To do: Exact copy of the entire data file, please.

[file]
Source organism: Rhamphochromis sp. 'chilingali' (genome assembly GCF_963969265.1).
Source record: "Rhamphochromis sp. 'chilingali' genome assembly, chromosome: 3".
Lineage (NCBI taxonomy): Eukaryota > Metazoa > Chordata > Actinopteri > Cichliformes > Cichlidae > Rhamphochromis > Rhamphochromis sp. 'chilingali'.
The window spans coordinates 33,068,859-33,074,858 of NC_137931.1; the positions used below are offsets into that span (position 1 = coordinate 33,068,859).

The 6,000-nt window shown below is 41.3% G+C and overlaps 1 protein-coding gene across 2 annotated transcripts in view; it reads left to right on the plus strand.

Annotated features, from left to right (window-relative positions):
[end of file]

Source organism: Rhamphochromis sp. 'chilingali' (genome assembly GCF_963969265.1).
Source record: "Rhamphochromis sp. 'chilingali' genome assembly, chromosome: 3".
Lineage (NCBI taxonomy): Eukaryota > Metazoa > Chordata > Actinopteri > Cichliformes > Cichlidae > Rhamphochromis > Rhamphochromis sp. 'chilingali'.
The window spans coordinates 33,068,859-33,074,858 of NC_137931.1; the positions used below are offsets into that span (position 1 = coordinate 33,068,859).

The 6,000-nt window shown below is 41.3% G+C and overlaps 1 protein-coding gene across 2 annotated transcripts in view; it reads left to right on the plus strand.

Annotated features, from left to right (window-relative positions):